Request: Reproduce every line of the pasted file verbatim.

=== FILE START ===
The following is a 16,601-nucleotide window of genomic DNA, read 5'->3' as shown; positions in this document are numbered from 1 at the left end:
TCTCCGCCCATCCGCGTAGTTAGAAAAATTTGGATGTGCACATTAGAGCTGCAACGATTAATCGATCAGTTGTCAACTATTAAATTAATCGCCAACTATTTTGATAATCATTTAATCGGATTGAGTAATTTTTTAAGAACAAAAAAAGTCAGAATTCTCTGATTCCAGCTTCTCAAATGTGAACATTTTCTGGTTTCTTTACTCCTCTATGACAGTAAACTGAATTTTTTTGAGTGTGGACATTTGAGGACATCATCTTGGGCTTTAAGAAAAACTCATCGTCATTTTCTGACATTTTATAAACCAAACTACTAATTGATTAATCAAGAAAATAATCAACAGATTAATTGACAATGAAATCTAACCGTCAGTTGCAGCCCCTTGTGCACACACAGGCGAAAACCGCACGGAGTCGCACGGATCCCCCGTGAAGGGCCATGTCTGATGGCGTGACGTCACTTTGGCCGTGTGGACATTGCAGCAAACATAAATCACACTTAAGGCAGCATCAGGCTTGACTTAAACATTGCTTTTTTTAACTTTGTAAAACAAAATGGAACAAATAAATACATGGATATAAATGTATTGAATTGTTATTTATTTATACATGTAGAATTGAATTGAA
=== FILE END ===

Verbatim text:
The following is a 16,601-nucleotide window of genomic DNA, read 5'->3' as shown; positions in this document are numbered from 1 at the left end:
TCTCCGCCCATCCGCGTAGTTAGAAAAATTTGGATGTGCACATTAGAGCTGCAACGATTAATCGATCAGTTGTCAACTATTAAATTAATCGCCAACTATTTTGATAATCATTTAATCGGATTGAGTAATTTTTTAAGAACAAAAAAAGTCAGAATTCTCTGATTCCAGCTTCTCAAATGTGAACATTTTCTGGTTTCTTTACTCCTCTATGACAGTAAACTGAATTTTTTTGAGTGTGGACATTTGAGGACATCATCTTGGGCTTTAAGAAAAACTCATCGTCATTTTCTGACATTTTATAAACCAAACTACTAATTGATTAATCAAGAAAATAATCAACAGATTAATTGACAATGAAATCTAACCGTCAGTTGCAGCCCCTTGTGCACACACAGGCGAAAACCGCACGGAGTCGCACGGATCCCCCGTGAAGGGCCATGTCTGATGGCGTGACGTCACTTTGGCCGTGTGGACATTGCAGCAAACATAAATCACACTTAAGGCAGCATCAGGCTTGACTTAAACATTGCTTTTTTTAACTTTGTAAAACAAAATGGAACAAATAAATACATGGATATAAATGTATTGAATTGTTATTTATTTATACATGTAGAATTGAATTGAA